Lake of the Isles
After my grandfather died
I waited for him to arrive
In Minneapolis. Daily
I walked across the water
Wearing my black armband
Sewn from scraps, ears trained for his voice.
Migration teaches death, deprives us
Of the language of the body,
Prepares us for other kinds of crossings,
The endless innovations of grief.
Forty-nine days, forty-nine nights—
I carried his name and a stick
Of incense to the island in the lake
And with fellow mourners watched
As it burned a hole in the ice.
He did not give a sign, but I imagined him
Traveling against the grain
Of the earth, declining time.
Spirit like wind, roughening
Whatever of ourselves we leave bare.
When he was alive, he and I
Rarely spoke. But his was a great
And courageous tenderness.
Now we are beyond the barriers
Of embodied speech, of nationhood.
Someday, I will join him there in the country
Of our collective future, knowing
That loneliness is just an ongoing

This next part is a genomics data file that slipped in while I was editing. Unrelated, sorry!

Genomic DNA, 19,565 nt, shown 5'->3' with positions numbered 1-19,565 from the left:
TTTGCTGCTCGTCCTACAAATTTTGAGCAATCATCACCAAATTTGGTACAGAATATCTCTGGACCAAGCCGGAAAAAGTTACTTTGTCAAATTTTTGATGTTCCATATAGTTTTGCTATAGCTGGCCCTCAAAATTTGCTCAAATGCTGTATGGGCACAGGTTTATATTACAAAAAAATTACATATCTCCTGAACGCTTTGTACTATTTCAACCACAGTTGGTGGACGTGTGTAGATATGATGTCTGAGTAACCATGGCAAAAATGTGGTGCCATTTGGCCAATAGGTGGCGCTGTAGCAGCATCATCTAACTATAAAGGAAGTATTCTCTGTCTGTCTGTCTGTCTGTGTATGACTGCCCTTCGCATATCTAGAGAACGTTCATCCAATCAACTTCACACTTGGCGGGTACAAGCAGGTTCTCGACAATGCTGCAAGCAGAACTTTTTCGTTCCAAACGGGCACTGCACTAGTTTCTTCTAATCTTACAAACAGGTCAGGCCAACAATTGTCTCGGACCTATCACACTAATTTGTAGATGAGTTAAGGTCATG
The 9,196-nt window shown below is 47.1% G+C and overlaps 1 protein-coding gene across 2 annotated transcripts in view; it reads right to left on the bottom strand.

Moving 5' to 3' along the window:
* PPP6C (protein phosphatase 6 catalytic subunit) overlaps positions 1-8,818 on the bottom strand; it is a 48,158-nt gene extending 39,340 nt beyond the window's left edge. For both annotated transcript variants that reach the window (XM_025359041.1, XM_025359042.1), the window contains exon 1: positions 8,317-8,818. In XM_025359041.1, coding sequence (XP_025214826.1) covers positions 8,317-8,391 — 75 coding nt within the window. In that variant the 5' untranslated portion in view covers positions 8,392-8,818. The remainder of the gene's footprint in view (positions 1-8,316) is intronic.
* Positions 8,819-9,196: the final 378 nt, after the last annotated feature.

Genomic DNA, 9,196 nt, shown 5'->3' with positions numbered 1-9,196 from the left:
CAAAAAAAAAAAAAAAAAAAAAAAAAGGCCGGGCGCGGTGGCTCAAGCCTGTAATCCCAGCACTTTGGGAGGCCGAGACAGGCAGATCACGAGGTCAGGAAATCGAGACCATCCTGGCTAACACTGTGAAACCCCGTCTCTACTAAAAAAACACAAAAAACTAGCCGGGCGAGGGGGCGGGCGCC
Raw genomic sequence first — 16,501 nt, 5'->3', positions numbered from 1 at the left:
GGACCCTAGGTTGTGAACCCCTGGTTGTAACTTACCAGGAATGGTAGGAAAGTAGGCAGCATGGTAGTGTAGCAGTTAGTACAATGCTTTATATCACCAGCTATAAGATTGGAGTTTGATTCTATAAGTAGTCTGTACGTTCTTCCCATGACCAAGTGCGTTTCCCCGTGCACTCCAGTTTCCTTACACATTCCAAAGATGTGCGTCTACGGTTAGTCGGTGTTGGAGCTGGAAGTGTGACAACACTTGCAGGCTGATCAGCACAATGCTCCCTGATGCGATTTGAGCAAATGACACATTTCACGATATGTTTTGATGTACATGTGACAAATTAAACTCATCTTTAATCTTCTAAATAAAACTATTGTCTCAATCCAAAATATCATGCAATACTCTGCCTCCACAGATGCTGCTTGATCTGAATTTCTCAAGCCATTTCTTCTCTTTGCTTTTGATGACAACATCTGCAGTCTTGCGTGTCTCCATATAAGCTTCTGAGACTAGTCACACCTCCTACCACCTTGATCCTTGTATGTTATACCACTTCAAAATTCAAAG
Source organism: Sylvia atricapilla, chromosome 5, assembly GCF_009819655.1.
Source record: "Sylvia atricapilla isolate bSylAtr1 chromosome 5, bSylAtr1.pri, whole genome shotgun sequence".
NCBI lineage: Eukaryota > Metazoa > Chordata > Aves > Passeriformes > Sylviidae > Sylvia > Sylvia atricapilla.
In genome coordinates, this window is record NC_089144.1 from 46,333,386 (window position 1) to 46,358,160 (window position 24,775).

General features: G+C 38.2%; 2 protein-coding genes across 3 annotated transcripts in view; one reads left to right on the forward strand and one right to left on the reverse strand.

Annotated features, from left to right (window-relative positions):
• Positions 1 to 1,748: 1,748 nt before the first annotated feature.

Relationship with time.
It is such a strange thing, to be
Continuous. In the weeks without snow,
What do the small creatures drink?
Copyright © 2022 by Anni Liu. Originally published in Poem-a-Day on October 24, 2022, by the Academy of American Poets.
“My grandfather died during the first winter of the pandemic. His was the first death of someone I loved. That winter, people everywhere experienced the impossibility of being with dying loved ones. No one knew how to mourn in absentia. Having been separated from him and the rest of my family for twenty-two years due to my immigration status, I had had practice. I turned to poetry. Poems can enact impossible journeys. So, even though I wasn’t able to see him or be with my family, I could mourn. Here, in this room I made for us to be together.”